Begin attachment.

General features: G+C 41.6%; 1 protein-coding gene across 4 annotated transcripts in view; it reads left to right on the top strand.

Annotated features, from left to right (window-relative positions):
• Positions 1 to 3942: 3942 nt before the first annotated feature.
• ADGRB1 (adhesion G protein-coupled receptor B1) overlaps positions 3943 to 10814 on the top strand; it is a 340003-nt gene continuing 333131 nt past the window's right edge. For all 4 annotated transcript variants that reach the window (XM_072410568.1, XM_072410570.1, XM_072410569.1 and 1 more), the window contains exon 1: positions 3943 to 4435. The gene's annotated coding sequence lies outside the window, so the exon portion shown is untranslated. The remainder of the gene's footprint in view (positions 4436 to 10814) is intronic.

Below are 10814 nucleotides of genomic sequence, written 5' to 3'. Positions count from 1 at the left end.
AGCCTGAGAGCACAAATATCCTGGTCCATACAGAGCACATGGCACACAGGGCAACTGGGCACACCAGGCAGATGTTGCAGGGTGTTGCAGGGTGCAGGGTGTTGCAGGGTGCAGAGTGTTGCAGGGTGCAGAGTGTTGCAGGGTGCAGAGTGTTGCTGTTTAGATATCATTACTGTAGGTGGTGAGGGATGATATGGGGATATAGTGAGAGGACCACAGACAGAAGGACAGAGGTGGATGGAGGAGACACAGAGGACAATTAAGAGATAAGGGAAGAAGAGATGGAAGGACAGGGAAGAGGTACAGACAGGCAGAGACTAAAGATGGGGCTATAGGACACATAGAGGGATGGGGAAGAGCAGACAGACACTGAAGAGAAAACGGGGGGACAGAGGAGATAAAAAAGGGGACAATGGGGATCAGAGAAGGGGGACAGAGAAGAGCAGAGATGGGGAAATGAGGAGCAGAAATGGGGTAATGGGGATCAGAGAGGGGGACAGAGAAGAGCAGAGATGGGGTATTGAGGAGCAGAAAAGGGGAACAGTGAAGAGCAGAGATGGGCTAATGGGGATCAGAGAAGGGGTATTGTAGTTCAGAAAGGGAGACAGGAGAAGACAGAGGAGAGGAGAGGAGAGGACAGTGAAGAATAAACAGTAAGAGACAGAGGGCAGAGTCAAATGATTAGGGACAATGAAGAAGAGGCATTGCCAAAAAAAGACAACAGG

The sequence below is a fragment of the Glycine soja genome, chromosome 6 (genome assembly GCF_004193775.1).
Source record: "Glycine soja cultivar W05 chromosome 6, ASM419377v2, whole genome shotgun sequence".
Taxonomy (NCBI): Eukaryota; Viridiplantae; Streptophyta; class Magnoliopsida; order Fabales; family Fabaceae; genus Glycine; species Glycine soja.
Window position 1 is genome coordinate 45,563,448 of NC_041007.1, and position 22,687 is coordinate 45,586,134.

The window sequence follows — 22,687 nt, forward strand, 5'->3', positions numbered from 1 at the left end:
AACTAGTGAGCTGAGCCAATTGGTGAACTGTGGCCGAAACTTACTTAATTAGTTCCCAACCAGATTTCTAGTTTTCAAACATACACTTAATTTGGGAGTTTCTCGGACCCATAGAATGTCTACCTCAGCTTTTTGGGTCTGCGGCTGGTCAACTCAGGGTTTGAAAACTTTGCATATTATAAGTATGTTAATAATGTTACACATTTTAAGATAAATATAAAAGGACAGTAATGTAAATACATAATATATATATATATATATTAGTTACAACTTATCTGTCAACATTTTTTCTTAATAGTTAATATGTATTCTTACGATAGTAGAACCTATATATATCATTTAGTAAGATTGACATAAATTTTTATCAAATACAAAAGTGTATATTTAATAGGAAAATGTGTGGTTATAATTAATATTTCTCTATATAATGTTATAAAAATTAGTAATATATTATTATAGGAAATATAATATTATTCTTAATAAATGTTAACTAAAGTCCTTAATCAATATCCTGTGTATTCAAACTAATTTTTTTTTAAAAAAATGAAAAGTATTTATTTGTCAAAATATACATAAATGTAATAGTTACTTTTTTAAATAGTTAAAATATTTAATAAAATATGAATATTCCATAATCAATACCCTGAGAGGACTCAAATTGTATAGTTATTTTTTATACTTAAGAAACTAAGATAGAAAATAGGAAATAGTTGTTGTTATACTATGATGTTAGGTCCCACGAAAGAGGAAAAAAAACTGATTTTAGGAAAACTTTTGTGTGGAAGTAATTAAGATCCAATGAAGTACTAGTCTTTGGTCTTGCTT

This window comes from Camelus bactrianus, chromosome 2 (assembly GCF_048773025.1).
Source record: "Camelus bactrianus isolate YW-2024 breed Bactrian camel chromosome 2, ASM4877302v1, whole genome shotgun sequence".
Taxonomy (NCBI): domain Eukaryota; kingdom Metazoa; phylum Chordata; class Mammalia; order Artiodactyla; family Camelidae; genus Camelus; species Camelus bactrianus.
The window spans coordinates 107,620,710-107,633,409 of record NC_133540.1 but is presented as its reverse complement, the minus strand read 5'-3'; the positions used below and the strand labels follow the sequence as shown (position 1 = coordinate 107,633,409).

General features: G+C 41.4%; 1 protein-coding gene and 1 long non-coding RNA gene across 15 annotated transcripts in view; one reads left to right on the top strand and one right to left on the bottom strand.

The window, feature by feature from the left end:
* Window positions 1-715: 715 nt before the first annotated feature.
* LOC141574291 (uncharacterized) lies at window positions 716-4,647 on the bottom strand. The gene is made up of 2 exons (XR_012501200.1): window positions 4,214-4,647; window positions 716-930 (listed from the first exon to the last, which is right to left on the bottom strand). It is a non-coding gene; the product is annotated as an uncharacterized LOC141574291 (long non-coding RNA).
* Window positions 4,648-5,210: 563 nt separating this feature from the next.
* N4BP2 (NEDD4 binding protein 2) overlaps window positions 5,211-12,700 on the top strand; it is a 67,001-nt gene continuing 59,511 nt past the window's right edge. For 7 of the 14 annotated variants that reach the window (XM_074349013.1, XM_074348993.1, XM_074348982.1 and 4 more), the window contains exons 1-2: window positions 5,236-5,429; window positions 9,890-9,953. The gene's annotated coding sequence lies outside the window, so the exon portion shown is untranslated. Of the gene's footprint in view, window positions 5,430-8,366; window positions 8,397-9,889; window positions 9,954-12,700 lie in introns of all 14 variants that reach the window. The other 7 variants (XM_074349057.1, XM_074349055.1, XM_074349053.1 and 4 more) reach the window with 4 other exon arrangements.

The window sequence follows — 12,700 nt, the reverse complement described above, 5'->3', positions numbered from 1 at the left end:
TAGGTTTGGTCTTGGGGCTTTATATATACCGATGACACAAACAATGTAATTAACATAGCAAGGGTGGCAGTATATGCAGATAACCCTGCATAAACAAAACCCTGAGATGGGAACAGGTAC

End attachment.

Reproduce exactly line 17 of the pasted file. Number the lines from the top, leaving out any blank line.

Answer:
General features: G+C 41.4%; 1 protein-coding gene and 1 long non-coding RNA gene across 15 annotated transcripts in view; one reads left to right on the top strand and one right to left on the bottom strand.